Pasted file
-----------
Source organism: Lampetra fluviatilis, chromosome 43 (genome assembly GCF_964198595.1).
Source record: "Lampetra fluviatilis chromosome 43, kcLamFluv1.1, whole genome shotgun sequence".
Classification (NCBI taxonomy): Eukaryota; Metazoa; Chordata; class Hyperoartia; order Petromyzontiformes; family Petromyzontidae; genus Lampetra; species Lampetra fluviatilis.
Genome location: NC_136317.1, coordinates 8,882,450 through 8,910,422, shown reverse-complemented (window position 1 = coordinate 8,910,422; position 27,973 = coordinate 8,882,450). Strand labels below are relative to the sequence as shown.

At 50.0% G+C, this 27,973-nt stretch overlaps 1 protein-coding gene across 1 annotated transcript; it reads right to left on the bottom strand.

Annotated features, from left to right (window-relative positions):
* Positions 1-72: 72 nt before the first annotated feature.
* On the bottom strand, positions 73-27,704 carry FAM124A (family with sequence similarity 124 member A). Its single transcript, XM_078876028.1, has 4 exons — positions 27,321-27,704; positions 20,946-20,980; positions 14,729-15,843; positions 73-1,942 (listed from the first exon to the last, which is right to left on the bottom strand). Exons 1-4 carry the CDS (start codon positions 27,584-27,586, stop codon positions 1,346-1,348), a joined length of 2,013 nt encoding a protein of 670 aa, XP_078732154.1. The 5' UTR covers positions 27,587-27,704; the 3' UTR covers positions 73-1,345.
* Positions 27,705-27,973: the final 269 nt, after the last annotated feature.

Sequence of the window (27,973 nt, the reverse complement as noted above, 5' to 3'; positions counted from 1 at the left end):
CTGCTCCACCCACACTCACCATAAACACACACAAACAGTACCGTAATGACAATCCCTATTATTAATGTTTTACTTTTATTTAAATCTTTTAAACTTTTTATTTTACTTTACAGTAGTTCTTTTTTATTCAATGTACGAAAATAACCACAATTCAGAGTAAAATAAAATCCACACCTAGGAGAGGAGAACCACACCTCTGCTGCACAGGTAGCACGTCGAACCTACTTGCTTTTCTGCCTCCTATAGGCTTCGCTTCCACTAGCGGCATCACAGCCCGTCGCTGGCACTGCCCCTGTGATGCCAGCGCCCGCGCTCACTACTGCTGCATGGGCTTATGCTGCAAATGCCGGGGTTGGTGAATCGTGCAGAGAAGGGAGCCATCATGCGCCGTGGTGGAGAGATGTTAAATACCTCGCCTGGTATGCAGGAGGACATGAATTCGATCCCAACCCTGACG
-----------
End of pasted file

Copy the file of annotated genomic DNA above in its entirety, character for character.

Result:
Source organism: Lampetra fluviatilis, chromosome 43 (genome assembly GCF_964198595.1).
Source record: "Lampetra fluviatilis chromosome 43, kcLamFluv1.1, whole genome shotgun sequence".
Classification (NCBI taxonomy): Eukaryota; Metazoa; Chordata; class Hyperoartia; order Petromyzontiformes; family Petromyzontidae; genus Lampetra; species Lampetra fluviatilis.
Genome location: NC_136317.1, coordinates 8,882,450 through 8,910,422, shown reverse-complemented (window position 1 = coordinate 8,910,422; position 27,973 = coordinate 8,882,450). Strand labels below are relative to the sequence as shown.

At 50.0% G+C, this 27,973-nt stretch overlaps 1 protein-coding gene across 1 annotated transcript; it reads right to left on the bottom strand.

Annotated features, from left to right (window-relative positions):
* Positions 1-72: 72 nt before the first annotated feature.
* On the bottom strand, positions 73-27,704 carry FAM124A (family with sequence similarity 124 member A). Its single transcript, XM_078876028.1, has 4 exons — positions 27,321-27,704; positions 20,946-20,980; positions 14,729-15,843; positions 73-1,942 (listed from the first exon to the last, which is right to left on the bottom strand). Exons 1-4 carry the CDS (start codon positions 27,584-27,586, stop codon positions 1,346-1,348), a joined length of 2,013 nt encoding a protein of 670 aa, XP_078732154.1. The 5' UTR covers positions 27,587-27,704; the 3' UTR covers positions 73-1,345.
* Positions 27,705-27,973: the final 269 nt, after the last annotated feature.

Sequence of the window (27,973 nt, the reverse complement as noted above, 5' to 3'; positions counted from 1 at the left end):
CTGCTCCACCCACACTCACCATAAACACACACAAACAGTACCGTAATGACAATCCCTATTATTAATGTTTTACTTTTATTTAAATCTTTTAAACTTTTTATTTTACTTTACAGTAGTTCTTTTTTATTCAATGTACGAAAATAACCACAATTCAGAGTAAAATAAAATCCACACCTAGGAGAGGAGAACCACACCTCTGCTGCACAGGTAGCACGTCGAACCTACTTGCTTTTCTGCCTCCTATAGGCTTCGCTTCCACTAGCGGCATCACAGCCCGTCGCTGGCACTGCCCCTGTGATGCCAGCGCCCGCGCTCACTACTGCTGCATGGGCTTATGCTGCAAATGCCGGGGTTGGTGAATCGTGCAGAGAAGGGAGCCATCATGCGCCGTGGTGGAGAGATGTTAAATACCTCGCCTGGTATGCAGGAGGACATGAATTCGATCCCAACCCTGACG